From the Clear Creek Courant:
Clear Creek’s revival began in the late 1980s, about the time that Ed Rapp arrived on the scene. Rapp is being honored as Colorado Trout Unlimited’s conservationist of the year, Then recently a retired colonel and director of resources for the Army Corps of Engineers, Rapps quickly assumed leadership roles in reclaiming and providing a long-term, comprehensive framework for the sustainability of the Clear Creek Watershed. Acting as a county commissioner and concerned citizen, Rapp was an influential force in the early 1990s in getting the newly established Clear Creek/Central City Superfund study area placed on the national priority list for remediation of mining-related water-quality problems. Dissatisfied with the pace of work, stakeholder involvement, and lack of comprehensive scope of federal and state response, Rapp pushed for the Clear Creek Watershed Forum, the stakeholder constituency formed in 1991 to create a “culture of cooperation.”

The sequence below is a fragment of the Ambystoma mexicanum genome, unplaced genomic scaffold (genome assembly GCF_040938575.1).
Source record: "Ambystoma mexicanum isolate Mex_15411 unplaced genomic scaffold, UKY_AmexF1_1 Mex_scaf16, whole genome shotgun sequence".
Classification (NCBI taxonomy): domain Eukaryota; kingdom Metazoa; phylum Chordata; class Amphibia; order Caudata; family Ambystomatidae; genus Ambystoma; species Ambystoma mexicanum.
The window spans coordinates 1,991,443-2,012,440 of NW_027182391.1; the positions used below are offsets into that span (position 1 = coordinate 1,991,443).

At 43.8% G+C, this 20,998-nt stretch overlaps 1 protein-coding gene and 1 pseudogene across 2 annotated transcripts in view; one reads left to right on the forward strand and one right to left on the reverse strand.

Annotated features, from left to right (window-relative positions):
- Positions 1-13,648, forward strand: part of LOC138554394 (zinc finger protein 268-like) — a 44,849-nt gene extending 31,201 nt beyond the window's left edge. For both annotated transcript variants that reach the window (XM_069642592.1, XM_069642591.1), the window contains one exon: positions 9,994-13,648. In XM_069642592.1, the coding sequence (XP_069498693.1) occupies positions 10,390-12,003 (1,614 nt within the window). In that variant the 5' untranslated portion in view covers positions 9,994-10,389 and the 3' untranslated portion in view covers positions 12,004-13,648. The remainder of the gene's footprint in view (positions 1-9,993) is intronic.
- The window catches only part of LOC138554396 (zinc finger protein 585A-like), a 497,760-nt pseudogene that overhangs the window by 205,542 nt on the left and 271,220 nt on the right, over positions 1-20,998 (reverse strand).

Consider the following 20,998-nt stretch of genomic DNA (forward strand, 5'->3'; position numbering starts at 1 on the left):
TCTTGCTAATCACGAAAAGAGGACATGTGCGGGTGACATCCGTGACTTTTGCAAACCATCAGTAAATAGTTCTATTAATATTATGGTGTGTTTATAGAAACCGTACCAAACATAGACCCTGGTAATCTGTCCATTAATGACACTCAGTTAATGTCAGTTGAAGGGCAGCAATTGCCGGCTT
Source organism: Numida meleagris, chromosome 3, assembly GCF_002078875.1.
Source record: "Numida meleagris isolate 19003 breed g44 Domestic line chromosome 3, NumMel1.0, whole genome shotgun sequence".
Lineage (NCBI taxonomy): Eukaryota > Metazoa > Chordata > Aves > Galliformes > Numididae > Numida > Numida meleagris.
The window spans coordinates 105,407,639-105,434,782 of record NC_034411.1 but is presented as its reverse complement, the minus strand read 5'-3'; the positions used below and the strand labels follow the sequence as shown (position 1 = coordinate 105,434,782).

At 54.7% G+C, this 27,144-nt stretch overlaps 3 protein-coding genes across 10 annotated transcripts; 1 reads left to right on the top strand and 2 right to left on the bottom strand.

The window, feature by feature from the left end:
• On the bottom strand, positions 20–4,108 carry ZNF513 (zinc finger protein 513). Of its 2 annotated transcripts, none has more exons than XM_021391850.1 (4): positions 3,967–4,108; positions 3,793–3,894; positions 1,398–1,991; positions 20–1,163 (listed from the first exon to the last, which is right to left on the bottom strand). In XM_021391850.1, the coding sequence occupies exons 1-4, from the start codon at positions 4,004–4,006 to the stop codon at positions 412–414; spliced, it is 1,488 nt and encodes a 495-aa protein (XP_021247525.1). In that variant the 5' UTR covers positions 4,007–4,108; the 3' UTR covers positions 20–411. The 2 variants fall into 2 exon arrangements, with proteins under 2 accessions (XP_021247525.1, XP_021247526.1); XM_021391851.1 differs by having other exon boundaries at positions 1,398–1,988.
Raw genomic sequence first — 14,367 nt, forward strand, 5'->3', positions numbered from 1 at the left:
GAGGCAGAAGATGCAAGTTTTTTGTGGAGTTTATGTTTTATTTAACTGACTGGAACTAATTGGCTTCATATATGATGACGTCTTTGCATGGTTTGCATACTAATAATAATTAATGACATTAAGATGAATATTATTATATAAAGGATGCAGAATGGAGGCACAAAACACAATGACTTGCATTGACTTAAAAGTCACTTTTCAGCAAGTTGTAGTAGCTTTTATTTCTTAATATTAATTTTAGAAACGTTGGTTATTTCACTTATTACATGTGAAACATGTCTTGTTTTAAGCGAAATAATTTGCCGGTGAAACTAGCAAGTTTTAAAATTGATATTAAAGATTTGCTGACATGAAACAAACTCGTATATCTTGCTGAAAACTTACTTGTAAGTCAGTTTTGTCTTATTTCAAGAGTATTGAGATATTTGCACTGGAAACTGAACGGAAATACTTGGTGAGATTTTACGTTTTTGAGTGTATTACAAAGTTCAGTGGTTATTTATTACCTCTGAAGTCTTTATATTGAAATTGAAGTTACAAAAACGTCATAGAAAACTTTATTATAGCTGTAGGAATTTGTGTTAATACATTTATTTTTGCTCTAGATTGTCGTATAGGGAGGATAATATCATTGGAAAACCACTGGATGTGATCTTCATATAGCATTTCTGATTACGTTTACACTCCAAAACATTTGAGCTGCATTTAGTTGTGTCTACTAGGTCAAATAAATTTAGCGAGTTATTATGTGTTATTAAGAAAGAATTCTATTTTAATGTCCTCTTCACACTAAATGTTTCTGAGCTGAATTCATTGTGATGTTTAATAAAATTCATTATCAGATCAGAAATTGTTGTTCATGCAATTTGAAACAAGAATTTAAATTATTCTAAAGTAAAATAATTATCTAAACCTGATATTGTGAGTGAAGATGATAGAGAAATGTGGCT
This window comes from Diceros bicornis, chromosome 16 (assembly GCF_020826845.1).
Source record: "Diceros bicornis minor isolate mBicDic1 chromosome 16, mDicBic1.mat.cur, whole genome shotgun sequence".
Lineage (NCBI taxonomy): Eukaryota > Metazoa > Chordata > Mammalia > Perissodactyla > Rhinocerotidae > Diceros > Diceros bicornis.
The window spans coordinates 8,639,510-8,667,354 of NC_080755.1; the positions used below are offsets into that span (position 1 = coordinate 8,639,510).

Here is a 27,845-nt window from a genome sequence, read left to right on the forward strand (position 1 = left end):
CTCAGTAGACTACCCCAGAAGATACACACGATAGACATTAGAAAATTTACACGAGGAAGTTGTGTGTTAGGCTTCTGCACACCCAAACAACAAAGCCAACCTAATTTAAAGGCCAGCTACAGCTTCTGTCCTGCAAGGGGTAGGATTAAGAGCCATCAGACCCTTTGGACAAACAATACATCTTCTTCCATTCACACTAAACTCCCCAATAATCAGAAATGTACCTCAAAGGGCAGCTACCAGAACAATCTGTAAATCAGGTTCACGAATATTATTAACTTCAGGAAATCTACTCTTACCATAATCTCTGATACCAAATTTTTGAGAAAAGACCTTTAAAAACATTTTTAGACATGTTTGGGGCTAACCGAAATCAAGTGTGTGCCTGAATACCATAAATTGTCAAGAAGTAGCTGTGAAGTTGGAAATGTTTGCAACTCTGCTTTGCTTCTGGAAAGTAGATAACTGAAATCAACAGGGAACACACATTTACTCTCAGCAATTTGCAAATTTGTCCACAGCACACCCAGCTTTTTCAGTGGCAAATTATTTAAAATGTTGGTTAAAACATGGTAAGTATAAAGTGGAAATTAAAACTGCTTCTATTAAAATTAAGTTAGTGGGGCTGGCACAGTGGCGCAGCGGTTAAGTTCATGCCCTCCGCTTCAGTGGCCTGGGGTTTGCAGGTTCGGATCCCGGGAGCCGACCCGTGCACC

Rapp has led additional efforts to successfully forge other organizations key to the current renaissance of Clear Creek. From among those grew the Clear Creek Watershed Foundation. Incorporated in 1997, the foundation has been led by Rapp as its unpaid president since its inception. Since 2004, Rapp has begun to supplement the foundation’s historical emphasis on water-quality issues with a broadened, more holistic agenda, and in 2006 the foundation won an EPA Regional Priorities Grant to look at the Clear Creek basin within a broader context of ecological, economic and social perspectives. He has also become active in influencing CDOT planning for future I-70 work, and led efforts to successfully thwart early plans that would have essentially destroyed the creek. Rapp’s devotion to clean waters and the advancement of Clear Creek continues to be promoted through his dynamic vision, uniquely persuasive style and downright stubbornness. His good works with the Clear Creek Watershed Foundation brought recognition to the basin by the EPA as a “targeted watershed.” The foundation is often cited by EPA and the U.S. Forest Service as an “exemplary” program, and is frequently set forth as the template for others in the mountain West looking to establish a comparable Good Samaritan entity.
More Coyote Gulch coverage here.